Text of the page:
“At 7.30 this morning we were called by the cabin boy to see a ship which was close by but we did not believe him as he so seldom tells the truth but on looking myself I found it to be quite true – So I turned out sharp. They were so close we could count the people on board (less than a quarter mile) & then we signalled her & she turned out to be the ‘Adauiant’ of Plymouth from London to Hawks Bay (New Zealand) with immigrants 75 days out.
Some of the people on board waved their handkerchiefs to which we responded. We passed them very quickly though & at 11 she was out of sight (We can generally see a ship’s masts about 25 miles off) which proves us to be a quick vessel. As it struck 8 bells at 8 o’clock we could see the people streaming onto the decks & soon was life. She had about 450 immigrants on board.
Have done 12 – 13 knots all day & have been shipping a lot of water. Joey was at the pumps getting some fresh water this afternoon & got a ducking but as he had a mackintosh on he did not get very wet. Seeing the vessel this morning has quite livened us all up as it was only yesterday we were saying how long it was since we saw the last one. This evening they have taken all sails in & furled them as they expect a bad night. We have only 9 set now 3 of which are reefed. They gave the men some grog tonight; this is only the second time since leaving London. Fell into the arms of more fuss at 11.30. Hearing occasional guns over my head. The waves coming bang against our door every now & again.”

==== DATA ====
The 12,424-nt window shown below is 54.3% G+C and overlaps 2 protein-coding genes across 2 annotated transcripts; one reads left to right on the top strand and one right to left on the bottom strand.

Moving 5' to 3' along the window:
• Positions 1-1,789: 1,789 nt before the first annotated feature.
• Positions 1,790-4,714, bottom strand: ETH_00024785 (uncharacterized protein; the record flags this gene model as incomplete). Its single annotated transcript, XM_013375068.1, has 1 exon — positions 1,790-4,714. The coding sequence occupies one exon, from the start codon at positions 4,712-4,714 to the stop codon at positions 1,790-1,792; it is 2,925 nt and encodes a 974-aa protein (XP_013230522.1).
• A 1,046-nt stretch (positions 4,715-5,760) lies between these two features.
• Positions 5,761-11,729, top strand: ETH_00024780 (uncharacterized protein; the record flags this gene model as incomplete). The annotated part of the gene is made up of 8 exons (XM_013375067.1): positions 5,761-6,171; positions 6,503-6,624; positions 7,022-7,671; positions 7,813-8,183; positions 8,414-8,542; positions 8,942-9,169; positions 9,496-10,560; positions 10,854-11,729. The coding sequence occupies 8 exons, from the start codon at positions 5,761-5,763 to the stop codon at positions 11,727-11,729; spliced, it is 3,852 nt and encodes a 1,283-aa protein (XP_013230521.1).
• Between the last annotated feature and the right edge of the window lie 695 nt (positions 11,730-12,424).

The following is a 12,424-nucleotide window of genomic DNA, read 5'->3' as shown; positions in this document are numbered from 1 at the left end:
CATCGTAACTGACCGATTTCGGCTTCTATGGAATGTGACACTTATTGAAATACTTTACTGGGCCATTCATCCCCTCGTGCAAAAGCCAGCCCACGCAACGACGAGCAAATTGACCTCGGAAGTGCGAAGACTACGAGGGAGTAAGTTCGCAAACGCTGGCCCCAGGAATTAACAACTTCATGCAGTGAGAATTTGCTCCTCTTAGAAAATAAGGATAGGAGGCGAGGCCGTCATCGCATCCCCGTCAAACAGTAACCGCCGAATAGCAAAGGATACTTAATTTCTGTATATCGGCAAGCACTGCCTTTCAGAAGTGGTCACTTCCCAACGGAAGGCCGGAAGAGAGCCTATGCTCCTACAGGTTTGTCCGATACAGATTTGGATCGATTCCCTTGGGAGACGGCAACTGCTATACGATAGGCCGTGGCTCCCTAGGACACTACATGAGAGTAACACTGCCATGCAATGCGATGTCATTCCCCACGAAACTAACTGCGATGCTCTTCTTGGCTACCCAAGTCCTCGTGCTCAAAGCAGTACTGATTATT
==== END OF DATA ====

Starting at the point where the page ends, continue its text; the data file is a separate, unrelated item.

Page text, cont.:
Sailing to Australia aboard the iron clipper ‘Hesperides’
Extract from A.Whelen’s travel journal 1878